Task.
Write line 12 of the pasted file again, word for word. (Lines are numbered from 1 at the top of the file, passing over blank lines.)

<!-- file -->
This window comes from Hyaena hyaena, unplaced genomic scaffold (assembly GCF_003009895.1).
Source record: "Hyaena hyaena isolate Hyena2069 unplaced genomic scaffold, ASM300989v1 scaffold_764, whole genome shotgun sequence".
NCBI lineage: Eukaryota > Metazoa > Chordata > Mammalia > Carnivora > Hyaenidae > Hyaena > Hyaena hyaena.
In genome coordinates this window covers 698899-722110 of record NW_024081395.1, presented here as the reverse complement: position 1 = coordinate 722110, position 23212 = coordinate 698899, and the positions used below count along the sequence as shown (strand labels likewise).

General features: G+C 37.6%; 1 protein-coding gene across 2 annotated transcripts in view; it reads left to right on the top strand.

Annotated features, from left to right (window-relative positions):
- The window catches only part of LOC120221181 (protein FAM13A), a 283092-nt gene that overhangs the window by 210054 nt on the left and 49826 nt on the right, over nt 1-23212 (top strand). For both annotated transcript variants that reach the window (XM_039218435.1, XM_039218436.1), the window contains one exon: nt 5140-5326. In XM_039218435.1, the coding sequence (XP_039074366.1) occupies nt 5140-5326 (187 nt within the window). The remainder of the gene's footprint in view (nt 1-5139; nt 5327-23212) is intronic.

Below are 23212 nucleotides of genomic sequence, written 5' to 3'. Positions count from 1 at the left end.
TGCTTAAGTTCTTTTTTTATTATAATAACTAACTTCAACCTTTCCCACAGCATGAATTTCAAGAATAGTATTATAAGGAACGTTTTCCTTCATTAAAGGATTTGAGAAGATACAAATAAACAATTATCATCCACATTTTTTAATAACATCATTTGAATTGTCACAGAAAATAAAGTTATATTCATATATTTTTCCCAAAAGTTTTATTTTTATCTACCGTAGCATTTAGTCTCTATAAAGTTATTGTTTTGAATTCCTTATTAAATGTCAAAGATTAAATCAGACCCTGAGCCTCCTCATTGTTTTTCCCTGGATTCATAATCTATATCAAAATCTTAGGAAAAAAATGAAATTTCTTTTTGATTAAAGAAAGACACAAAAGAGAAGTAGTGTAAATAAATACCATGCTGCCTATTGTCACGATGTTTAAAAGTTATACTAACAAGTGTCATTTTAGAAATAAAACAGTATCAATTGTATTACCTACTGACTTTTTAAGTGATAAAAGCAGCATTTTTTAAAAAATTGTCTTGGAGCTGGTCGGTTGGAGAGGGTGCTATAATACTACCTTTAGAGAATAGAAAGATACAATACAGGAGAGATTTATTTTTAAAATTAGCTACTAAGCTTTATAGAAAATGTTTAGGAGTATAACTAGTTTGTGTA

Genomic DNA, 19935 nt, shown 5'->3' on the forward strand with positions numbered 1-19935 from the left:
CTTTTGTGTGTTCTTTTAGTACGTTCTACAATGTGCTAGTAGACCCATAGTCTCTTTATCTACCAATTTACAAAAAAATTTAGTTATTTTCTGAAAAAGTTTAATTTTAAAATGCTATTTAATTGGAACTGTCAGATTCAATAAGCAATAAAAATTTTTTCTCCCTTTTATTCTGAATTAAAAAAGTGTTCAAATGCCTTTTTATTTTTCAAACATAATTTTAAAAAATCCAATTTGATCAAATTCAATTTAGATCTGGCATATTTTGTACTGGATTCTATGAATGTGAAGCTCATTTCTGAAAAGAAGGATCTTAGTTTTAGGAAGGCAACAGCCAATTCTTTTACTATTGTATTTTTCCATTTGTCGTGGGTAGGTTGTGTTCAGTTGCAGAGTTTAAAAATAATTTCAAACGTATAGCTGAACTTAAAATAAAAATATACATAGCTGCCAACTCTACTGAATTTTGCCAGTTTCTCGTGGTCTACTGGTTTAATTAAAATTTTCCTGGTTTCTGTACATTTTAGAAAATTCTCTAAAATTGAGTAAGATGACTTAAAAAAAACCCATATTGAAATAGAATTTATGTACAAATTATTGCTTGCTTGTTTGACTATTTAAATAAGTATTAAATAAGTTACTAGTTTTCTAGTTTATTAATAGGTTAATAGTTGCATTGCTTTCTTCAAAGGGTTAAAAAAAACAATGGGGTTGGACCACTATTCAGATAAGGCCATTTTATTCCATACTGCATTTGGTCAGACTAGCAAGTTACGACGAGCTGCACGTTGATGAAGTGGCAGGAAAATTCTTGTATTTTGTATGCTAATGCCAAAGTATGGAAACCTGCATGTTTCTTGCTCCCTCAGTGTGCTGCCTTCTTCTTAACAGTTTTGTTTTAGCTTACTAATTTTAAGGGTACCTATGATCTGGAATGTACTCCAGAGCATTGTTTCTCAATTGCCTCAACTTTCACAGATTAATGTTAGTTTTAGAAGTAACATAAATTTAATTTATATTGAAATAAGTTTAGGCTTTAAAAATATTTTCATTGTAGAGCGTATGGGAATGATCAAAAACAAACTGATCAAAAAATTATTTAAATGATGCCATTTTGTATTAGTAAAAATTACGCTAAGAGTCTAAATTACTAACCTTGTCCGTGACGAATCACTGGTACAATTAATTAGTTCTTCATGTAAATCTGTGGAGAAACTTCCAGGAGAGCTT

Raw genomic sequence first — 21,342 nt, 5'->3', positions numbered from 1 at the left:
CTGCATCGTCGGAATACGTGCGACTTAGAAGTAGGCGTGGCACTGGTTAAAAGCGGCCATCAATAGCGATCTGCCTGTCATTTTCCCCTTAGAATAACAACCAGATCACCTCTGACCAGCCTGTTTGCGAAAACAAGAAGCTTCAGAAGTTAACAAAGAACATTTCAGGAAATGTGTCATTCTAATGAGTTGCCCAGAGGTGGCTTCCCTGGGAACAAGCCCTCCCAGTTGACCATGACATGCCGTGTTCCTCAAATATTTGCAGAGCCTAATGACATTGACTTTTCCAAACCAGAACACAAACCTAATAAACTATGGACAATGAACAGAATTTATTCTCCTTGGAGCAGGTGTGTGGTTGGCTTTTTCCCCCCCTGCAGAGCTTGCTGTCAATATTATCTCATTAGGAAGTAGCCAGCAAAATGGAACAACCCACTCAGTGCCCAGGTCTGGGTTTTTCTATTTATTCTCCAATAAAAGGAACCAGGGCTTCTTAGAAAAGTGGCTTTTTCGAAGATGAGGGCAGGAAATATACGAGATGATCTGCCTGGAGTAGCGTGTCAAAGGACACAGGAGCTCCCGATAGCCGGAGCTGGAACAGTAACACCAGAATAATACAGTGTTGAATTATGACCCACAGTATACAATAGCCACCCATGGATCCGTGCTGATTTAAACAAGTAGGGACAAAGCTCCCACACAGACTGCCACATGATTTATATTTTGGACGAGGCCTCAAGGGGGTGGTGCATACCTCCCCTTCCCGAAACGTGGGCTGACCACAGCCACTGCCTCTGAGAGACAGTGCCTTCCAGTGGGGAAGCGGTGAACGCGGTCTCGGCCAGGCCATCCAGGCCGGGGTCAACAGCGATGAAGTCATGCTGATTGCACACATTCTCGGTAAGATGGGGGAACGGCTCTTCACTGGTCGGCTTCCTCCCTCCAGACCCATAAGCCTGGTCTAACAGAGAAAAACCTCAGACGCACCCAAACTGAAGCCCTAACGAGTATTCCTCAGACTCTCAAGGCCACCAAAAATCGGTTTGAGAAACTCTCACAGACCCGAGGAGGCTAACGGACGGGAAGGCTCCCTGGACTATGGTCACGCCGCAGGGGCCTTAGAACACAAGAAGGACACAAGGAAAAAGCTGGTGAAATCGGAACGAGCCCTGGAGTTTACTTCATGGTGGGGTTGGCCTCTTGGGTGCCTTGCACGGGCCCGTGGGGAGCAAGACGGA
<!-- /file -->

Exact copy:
Raw genomic sequence first — 21,342 nt, 5'->3', positions numbered from 1 at the left: